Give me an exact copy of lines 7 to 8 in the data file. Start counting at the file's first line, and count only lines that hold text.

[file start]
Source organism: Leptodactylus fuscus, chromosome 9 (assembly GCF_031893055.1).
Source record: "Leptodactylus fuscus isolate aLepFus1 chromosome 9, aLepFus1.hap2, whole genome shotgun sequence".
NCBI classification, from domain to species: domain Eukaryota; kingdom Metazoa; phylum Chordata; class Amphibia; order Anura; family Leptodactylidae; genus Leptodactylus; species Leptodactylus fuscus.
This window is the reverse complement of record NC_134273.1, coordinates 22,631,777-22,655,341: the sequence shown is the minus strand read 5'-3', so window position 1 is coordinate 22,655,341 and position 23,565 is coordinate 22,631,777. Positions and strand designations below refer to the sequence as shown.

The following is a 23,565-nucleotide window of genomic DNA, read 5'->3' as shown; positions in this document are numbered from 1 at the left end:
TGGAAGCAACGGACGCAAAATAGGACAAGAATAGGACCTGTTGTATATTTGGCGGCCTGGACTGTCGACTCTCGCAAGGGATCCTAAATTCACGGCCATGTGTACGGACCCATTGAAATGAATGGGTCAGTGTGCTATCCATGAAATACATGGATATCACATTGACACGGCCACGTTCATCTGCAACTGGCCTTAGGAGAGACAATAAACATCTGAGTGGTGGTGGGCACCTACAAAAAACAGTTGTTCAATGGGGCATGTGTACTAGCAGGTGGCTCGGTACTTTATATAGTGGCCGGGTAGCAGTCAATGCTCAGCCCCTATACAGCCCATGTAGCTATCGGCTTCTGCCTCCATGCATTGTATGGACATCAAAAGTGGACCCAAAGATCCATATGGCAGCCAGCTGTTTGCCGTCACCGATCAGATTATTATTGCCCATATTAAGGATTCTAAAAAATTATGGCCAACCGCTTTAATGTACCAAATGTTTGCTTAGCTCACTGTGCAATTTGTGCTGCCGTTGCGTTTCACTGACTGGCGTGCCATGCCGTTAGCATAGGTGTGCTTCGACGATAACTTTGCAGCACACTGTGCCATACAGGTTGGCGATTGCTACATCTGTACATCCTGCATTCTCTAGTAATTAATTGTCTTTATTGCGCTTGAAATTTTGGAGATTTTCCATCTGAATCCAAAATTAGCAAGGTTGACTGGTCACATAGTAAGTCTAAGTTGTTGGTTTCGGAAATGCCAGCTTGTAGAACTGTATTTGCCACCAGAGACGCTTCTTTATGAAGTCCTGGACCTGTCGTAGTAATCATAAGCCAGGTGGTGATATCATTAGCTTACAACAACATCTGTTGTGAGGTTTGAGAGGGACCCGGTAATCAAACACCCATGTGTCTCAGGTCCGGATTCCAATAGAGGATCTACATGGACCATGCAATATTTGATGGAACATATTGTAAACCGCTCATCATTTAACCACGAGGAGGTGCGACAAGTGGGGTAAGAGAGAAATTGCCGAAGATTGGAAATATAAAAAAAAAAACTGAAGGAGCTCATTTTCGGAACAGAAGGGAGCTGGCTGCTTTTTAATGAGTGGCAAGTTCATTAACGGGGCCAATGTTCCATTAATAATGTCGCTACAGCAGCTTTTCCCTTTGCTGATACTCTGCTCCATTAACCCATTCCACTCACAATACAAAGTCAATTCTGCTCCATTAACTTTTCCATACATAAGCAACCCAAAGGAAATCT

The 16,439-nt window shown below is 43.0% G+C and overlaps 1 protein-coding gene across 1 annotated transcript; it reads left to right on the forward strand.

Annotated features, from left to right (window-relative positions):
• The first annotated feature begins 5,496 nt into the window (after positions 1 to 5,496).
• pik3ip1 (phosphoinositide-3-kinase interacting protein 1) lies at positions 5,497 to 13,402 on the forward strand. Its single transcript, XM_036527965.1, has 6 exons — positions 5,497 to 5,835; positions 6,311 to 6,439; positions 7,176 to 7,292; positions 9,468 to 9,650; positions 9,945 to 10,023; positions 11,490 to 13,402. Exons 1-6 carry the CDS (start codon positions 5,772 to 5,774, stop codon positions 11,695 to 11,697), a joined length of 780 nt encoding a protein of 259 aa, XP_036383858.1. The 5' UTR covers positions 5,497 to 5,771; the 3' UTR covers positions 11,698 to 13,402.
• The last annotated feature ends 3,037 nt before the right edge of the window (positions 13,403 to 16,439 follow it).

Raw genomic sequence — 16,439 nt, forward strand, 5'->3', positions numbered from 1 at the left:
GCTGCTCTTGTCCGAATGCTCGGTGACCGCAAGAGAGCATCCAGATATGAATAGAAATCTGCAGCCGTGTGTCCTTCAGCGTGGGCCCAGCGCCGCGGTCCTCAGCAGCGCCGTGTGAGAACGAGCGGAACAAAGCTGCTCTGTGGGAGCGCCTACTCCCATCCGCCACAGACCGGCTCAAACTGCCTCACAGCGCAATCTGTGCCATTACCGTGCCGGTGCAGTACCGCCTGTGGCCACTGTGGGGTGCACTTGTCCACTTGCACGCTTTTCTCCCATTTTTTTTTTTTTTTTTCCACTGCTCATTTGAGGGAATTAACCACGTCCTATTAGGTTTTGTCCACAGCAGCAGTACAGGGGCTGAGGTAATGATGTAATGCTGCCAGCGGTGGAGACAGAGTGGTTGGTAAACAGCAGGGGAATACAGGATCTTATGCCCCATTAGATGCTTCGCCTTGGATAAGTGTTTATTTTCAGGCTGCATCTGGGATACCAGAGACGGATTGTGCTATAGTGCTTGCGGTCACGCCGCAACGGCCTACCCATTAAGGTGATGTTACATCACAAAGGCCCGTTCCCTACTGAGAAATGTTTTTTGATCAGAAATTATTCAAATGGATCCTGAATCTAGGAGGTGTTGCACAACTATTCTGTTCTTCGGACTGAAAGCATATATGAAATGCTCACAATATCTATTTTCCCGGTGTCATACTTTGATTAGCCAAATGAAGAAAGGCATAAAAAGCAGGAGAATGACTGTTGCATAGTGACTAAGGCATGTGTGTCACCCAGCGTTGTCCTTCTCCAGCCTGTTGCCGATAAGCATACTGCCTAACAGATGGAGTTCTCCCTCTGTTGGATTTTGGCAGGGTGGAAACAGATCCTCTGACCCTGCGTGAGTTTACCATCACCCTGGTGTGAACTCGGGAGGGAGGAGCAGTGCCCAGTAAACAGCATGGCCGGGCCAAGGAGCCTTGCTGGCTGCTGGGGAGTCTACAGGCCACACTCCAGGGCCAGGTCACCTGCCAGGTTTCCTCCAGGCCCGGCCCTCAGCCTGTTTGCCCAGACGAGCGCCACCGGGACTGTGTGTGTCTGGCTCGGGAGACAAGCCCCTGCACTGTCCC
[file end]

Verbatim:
The 16,439-nt window shown below is 43.0% G+C and overlaps 1 protein-coding gene across 1 annotated transcript; it reads left to right on the forward strand.

Annotated features, from left to right (window-relative positions):